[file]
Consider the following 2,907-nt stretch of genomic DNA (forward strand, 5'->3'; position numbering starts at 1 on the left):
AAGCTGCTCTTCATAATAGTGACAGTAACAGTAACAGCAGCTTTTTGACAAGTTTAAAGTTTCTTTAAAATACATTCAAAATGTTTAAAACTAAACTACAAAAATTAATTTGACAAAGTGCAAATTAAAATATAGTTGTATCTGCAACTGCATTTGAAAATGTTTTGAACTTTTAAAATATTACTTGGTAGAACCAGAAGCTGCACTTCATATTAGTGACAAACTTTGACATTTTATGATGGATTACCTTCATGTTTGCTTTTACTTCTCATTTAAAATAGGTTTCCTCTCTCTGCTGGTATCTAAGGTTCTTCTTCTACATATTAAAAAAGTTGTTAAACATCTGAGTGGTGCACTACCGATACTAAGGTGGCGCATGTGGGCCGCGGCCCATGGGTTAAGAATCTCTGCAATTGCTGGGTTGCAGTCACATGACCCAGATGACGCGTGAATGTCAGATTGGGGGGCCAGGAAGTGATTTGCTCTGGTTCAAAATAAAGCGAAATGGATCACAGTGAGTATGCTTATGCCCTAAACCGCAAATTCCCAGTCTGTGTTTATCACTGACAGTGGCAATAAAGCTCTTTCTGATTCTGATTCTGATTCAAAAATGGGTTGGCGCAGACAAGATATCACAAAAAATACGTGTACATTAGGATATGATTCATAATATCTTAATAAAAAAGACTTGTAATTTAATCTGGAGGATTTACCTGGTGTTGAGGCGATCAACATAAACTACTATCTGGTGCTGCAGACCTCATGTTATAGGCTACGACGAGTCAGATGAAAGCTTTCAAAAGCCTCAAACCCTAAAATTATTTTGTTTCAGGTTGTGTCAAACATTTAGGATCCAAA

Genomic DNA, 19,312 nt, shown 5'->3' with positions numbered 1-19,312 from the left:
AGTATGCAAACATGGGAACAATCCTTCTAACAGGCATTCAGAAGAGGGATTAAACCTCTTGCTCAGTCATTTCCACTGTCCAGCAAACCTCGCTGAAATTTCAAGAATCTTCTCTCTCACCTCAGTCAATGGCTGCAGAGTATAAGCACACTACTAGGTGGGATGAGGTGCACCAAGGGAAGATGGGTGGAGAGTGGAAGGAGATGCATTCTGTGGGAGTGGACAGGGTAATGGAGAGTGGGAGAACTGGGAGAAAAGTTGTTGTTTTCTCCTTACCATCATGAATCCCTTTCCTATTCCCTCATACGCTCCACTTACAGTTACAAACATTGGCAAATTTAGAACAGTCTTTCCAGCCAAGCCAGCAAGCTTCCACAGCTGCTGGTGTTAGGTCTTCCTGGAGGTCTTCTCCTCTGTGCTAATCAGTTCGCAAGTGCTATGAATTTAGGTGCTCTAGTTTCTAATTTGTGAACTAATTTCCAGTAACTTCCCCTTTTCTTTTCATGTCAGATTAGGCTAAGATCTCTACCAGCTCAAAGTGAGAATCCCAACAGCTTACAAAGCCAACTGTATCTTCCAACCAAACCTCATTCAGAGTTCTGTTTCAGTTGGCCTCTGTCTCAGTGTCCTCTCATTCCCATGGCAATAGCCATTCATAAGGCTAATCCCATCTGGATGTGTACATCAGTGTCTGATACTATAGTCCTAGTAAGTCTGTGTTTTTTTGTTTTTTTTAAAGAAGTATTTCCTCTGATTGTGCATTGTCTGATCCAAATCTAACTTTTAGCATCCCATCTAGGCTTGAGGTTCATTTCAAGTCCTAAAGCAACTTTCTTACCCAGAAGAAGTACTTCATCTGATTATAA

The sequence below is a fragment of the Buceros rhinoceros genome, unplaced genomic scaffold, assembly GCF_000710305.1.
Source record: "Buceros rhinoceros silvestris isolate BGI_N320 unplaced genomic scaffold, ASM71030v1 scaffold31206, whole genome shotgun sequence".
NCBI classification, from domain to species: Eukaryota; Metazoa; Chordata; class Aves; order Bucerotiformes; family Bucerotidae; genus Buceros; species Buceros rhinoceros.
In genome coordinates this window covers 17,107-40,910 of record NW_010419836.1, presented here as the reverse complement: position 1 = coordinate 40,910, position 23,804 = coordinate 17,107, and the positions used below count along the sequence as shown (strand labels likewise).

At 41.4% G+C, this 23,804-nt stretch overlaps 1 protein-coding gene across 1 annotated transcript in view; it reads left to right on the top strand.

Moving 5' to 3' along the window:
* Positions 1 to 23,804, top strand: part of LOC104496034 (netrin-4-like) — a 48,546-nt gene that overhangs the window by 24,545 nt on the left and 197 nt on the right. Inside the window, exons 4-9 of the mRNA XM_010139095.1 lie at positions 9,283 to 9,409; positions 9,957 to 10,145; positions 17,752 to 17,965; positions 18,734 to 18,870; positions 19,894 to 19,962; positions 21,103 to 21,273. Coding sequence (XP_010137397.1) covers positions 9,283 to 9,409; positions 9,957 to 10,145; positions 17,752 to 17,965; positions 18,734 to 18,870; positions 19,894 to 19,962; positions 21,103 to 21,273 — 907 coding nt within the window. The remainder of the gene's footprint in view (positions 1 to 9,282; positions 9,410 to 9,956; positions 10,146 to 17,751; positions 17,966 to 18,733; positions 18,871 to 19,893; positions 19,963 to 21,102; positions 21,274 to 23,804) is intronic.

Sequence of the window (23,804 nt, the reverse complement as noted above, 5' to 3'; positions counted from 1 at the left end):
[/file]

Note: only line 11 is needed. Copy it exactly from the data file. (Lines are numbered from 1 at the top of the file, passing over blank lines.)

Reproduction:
* Positions 1 to 23,804, top strand: part of LOC104496034 (netrin-4-like) — a 48,546-nt gene that overhangs the window by 24,545 nt on the left and 197 nt on the right. Inside the window, exons 4-9 of the mRNA XM_010139095.1 lie at positions 9,283 to 9,409; positions 9,957 to 10,145; positions 17,752 to 17,965; positions 18,734 to 18,870; positions 19,894 to 19,962; positions 21,103 to 21,273. Coding sequence (XP_010137397.1) covers positions 9,283 to 9,409; positions 9,957 to 10,145; positions 17,752 to 17,965; positions 18,734 to 18,870; positions 19,894 to 19,962; positions 21,103 to 21,273 — 907 coding nt within the window. The remainder of the gene's footprint in view (positions 1 to 9,282; positions 9,410 to 9,956; positions 10,146 to 17,751; positions 17,966 to 18,733; positions 18,871 to 19,893; positions 19,963 to 21,102; positions 21,274 to 23,804) is intronic.